10. Schultz AH. Sex differences in the pelvis of primates. Amer J Phys Anthropol 1949; 7: 401–423.
  11. Tague RG. Sexual dimorphism in the human bony pelvis, with a consideration of the Neandertal pelvis from Kebara Cave, Israel. Amer J Phys Anthropol 1992; 88: 1–21.
  12. Drake RL, Vogl W, Mitchell AWM. Pelvis and perineum. In: Gray’s Anatomy for students. London: Elsevier Churchil Livingston 2005:386-87.
  13. Steyn M and Işcan MY. Metric sex determination from the pelvis in modern Greeks. Forensic Sci Int 2008;179(1):86.e1-6
  14. Williams and Warwick. In: Gray’s Anatomy 38th edn; 1995:528-31.
  15. Issac B. Biometry of the posterior border of the human hip bone: normal values and their use in sex determination. J Anat Soc India 2002; 51: 43-46.
  16. Joshi UU et al. Various sacral indices: role in study of sexual dimorphism. Int J Res Med Sci. 2016;4(3):841-846
  17. Franklin D, Freedman L, Milne N. Sexual dimorphism and discriminant function sexing in indigenous South African crania. HOMO-J Comparative Hum Biol 2005; 55(3):213-28.
  18. Franklin D, Cardini A, Oxnard CE. A geometric morphometric approach to the quantification of population variation in sub Saharan African crania. Amer J Hum Biol 2010; 22(1):23-35.
  19. Turner W. The index of pelvic brim as a basis of classification. J Anat Physiol Lond 1886; 20: 125-43
  20. Davivongs V. The pelvic girdle of the Australian Aborigine; sex differences and sex determination. Am J Phys Anthropol 1963; 21: 443-56.
  21. Seidler H. Sex-diagnosis of isolated os coxae by discriminant functions. J Human Evol 1980; 9: 597-600.
  22. Stewart TD. Hrdlicka’s Practical Anthropolometry. 4th Philadelphia, Wistar Institute of Anatomy and Biology, 1952: 127-132.
  23. Jovanovic S and Zivanovic S. The establishment of the sex by the great sciatic notch. Acta Anat 1965; 61: 101-107.
  24. Day MH, Wilmott RW. Sexual differentiation in the innominate bone studied by multivariate analysis. Annals Human Biol 1975; 21: 143-151.
  25. Singh S, Potturi BR. Greater sciatic notch in sex determination. J Anat 1978; 125(3): 619-624.
  26. MacLaughlin SM, Bruce MF. The sciatic notch/acetabular index as a discriminator of sex in European skeletal remains. J Forensic Sci 1986; 31(4): 1380-1390.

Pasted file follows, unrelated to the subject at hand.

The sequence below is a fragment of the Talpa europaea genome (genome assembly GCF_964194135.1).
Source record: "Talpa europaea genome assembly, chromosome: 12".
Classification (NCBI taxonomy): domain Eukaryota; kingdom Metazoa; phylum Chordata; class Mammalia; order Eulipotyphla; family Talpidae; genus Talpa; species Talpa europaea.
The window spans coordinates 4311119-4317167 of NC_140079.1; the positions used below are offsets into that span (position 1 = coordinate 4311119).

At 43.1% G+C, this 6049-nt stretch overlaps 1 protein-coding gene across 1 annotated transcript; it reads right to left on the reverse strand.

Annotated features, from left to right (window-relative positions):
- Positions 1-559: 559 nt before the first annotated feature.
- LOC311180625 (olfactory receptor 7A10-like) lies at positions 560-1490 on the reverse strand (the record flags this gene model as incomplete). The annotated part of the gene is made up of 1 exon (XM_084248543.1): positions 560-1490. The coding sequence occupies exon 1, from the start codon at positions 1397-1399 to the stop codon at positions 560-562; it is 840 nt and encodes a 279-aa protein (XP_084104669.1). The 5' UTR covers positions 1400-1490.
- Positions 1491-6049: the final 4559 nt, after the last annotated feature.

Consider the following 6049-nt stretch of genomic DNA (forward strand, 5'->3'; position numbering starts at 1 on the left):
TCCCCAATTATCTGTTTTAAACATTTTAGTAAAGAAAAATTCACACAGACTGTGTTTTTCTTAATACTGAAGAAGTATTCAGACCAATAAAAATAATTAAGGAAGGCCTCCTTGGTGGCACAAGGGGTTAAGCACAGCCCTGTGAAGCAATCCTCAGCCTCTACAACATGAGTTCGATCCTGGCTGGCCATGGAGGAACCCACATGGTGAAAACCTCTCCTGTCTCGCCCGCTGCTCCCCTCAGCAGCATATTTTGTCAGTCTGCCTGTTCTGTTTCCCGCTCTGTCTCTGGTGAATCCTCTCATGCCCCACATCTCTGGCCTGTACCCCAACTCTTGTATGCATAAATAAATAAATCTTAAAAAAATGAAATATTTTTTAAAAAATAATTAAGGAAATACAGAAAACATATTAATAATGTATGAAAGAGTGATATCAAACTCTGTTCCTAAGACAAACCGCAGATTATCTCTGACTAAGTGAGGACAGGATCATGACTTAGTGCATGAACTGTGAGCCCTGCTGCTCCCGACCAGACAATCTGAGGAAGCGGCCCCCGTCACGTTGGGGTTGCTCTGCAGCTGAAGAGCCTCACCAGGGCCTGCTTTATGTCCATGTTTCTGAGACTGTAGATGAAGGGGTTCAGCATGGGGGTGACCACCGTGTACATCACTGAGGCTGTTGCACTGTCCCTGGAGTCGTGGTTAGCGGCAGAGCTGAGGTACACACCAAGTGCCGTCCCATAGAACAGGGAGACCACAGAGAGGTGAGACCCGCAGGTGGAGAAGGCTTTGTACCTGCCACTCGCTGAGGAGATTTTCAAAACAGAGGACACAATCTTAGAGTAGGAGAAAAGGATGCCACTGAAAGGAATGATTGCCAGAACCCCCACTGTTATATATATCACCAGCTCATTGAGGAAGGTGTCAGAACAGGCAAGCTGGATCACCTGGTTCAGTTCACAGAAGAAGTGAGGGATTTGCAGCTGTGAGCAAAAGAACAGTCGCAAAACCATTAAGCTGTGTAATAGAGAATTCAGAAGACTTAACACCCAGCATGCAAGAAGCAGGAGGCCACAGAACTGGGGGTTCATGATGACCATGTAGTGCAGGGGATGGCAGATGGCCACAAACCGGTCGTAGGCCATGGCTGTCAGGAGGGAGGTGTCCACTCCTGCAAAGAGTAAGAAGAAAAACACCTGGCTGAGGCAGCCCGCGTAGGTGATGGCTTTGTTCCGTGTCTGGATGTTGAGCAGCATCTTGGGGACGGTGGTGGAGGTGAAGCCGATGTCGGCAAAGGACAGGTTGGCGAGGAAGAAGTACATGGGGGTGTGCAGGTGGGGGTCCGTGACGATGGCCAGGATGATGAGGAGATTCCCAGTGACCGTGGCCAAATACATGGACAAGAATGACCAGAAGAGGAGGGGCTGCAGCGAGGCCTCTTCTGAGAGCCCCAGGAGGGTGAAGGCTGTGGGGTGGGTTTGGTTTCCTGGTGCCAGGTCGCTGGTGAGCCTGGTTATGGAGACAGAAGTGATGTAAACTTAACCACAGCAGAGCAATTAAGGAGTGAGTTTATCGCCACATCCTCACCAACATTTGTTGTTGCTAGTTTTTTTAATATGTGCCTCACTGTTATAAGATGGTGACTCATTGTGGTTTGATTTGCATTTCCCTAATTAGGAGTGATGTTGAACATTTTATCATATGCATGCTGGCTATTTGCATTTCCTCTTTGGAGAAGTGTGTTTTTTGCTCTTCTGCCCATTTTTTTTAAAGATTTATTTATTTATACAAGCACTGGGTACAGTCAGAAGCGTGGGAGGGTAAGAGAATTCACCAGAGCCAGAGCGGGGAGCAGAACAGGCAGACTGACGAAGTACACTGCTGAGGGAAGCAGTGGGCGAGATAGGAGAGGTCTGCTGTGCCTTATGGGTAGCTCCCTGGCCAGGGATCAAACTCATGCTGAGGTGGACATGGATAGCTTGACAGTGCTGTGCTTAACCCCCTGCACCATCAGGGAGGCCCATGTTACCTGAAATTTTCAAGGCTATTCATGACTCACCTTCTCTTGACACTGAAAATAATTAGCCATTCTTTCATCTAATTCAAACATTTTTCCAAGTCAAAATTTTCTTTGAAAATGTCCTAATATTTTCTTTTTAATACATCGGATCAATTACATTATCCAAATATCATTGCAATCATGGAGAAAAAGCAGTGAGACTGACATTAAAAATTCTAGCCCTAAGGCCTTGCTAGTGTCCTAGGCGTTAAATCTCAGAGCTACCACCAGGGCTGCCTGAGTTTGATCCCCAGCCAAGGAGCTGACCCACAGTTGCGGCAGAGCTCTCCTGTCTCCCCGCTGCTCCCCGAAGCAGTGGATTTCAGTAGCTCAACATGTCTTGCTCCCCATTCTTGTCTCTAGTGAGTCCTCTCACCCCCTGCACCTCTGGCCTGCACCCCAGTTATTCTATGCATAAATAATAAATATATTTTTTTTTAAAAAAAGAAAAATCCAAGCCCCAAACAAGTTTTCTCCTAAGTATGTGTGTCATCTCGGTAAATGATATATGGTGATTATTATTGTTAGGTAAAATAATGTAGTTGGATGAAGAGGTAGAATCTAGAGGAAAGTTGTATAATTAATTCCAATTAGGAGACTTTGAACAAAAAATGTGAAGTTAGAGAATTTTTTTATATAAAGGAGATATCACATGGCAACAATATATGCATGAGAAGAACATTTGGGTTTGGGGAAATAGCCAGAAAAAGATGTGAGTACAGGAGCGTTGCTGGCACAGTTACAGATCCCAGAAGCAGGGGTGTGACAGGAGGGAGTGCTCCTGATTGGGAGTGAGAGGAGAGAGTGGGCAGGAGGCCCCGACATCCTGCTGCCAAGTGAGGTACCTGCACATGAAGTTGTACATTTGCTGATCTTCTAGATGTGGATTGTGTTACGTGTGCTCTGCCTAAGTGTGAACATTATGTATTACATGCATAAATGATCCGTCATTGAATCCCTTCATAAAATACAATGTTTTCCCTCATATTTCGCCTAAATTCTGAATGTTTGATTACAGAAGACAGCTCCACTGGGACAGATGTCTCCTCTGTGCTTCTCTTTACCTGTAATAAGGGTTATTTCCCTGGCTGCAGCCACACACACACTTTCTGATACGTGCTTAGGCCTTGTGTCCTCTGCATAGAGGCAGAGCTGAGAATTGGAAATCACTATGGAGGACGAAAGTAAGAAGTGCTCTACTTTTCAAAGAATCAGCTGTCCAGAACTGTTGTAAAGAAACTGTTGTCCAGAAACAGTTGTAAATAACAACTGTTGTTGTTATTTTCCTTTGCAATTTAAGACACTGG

27. Thieme FP. Sex in Negro skeletons. J Forensic Med 1957; 4(2): 72-84. Cited by Krogman WM. Sexing skeletal remains: Sex differences in the pelvis. In: The human skeleton in forensic medicine. Springfield, Illinos, USA: Charles C Thomas; 1962: 122-142.
  28. Wilder HH. A laboratory Manual of Anthropometry. Philadelphia P, Blakistan 1920. Cited by Davivongs V. The pelvic girdle of the Australian Aborigine; sex differences and sex determination. Am J Phys Anthropol 1963; 21: 443-56.
  29. Beitrage zur Anatomie des Kreuzbeines. Morphol Jahrs 1908; 38: 323-447.
  30. Fawcett E. The sexing of human sacrum. J Anat 1938; 72: 633.
  31. Orford M. The pelvis of Bush race. S Afr J Sci 1934; 31: 586-610. Cited by Heyns OS. A study of Bantu female pelvis. J Anat Lond 1944; 73: 151-165.
  32. Young M and Ince JGH. A radiographic comparison of the male and female pelvis. J Anat 1940; 74: 374-85.
  33. Jordaan HVF. The differential development of the hominid pelvis. S Afr Med J 1976; 50: 744-748.
  34. Siddapur KR et al. Int J Res Med Sci. 2014 Nov;2(4):1526-1529
  35. Washburn SL. Sex differences in the pubic bone. Am J Phys Anthropol 1948; (6): 199-207.
  36. Washburn SL. Sex differences in the pubic bone of Bantu and Bushman. Am J Phys Anthropol 1949; (7): 425-432.
  37. Raju PB, Singh S, Padmanabhan R. Sex determination and sacrum. J Anat Soc Ind 1980; 30(1): 13-15.
  38. Ahankari RS & Ambali MP. Sexual Dimorphism in Human Sacrum in Maharshtra Population.  Ind J  Clin Anat  Physiol 2016;3(1):91-96.

Cite this article: Kanika Sachdeva, Rajan Kumar Singla, Gurdeep Kalsey. METRIC ANALYSIS OF SEXUAL DIMORPHISM IN NORTH INDIAN PELVIC INDICES. Int J Anat Res 2019;7(2.1):6353-6360. DOI: 10.16965/ijar.2019.118